At this point you could bring it down to Beadnics to be directed to a local knowledgeable source for identification. Even if it isn't a semi precious stone ( granite), if you like it, you like it, who knows it may even have particular healing properties of some sort for you or just feel soothing/isotonic to the touch rolling around in your palm when you need it.

 
 #

Quartz monzonite?

I've collected several pieces of this rock from the Rock and West Rivers (one nice specimen is in my fish tank) and always assumed it was some type of granite. Your post renewed my curiosity and I found an old description of granite quarries of the area and they described the local granite as quartz monzonite, which seems to fit the bill. If you do a little search of photos of quartz monzonite, you'll find examples that look very similar.

THE GRANITES OF VERMONT (look at pages 105-108)
http://pubs.usgs.gov/bul/0404/report.pdf

If you look on this page there's a photo of Maryland monzonite that looks similar to the rocks around here.
http://en.wikipedia.org/wiki/Guilford_Quartz_Monzonite

 
 #

Schist?

I didn't write in right away because the shape and whiteness argue against this.
VT streams are full of schist with garnets and the dark dots in your rock could maybe be garnets?
The problem is, schist is full of mica and shiny as a result. This rock has no sheen in the photo. I've also seen very few pieces of schist this shape - it tends to fracture along planes and be flattish.

Anyway, here's a link to a schist photo by the VT geology dept.:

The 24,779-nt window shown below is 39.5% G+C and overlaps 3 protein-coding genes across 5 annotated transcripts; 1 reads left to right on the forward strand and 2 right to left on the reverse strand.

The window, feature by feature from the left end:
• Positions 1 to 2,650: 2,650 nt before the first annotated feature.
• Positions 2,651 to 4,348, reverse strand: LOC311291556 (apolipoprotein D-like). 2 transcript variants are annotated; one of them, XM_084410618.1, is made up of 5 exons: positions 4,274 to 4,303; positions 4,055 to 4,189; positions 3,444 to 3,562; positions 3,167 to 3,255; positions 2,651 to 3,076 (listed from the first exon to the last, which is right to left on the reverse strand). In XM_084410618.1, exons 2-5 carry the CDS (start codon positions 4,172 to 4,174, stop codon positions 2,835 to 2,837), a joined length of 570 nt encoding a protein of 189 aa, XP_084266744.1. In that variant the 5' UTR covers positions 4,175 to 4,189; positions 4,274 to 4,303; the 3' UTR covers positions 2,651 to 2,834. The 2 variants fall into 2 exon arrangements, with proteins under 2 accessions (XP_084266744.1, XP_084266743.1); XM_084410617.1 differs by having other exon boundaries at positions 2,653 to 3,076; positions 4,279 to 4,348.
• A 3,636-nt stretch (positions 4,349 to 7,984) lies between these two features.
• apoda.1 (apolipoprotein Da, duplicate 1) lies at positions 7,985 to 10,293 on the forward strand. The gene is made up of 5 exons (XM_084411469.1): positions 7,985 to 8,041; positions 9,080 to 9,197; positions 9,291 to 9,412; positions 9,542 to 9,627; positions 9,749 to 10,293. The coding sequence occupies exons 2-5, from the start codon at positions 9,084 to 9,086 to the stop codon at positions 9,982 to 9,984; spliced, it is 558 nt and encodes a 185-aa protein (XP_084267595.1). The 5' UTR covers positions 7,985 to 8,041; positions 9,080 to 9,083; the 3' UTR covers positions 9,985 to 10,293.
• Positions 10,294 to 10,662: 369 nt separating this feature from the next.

http://www.anr.state.vt.us/dec/geo/images/KnoxMtnsPics/garnetDwaSchistMa...

 
 #

Robin sez:

Wholely schist, Batman!

 
 #

Trouble is, it's blue

I really appreciate all the help with my mystery rock. Here's the thing -- it really is blue. Or blueish, but not grey or white. And there's a lot of it in the West River where I found it. So that's why I'm having trouble with it. Schist that I've seen is grey with mica, usually. No mica in this stone, far as I can see, but there are specks of a very black mineral in it here and there. Also, it's pretty soft, with a hardness around 2-3 but harder than soapstone. Another thought we've had very recently is serpentine. But all the serpentine I've seen is dark green and waxy -- this stone is sort of pale, almost aqua blue.

One of my hobbies as a kid was rock collecting, but this one still has me stumped. I'm going to take another pic and see if I can capture the color better (which is subtle, I admit) and also a bit of detail. Someone has to know. ;)

 
 #

Full of schist

My first thought was that it looks like bluestone, so if it's blueish...

In Ireland and Britain there are a lot of calendar circles made with bluestone - Stonehenge has the remains of a ring of bluestone boulders around it, I think. According to lore and backed by my own observations, a bluestone boulder feels warmer to the touch than other types of stone that may be surrounding it.

 
 #

jadeite . It looks like a

jadeite .
It looks like a metamorphic rock. Combination of red garnet, quartzite, mica schist, maybe fools gold.

 

Local Ads

iBrattleboro Poll

At the amusement park, I want to ride the

Choices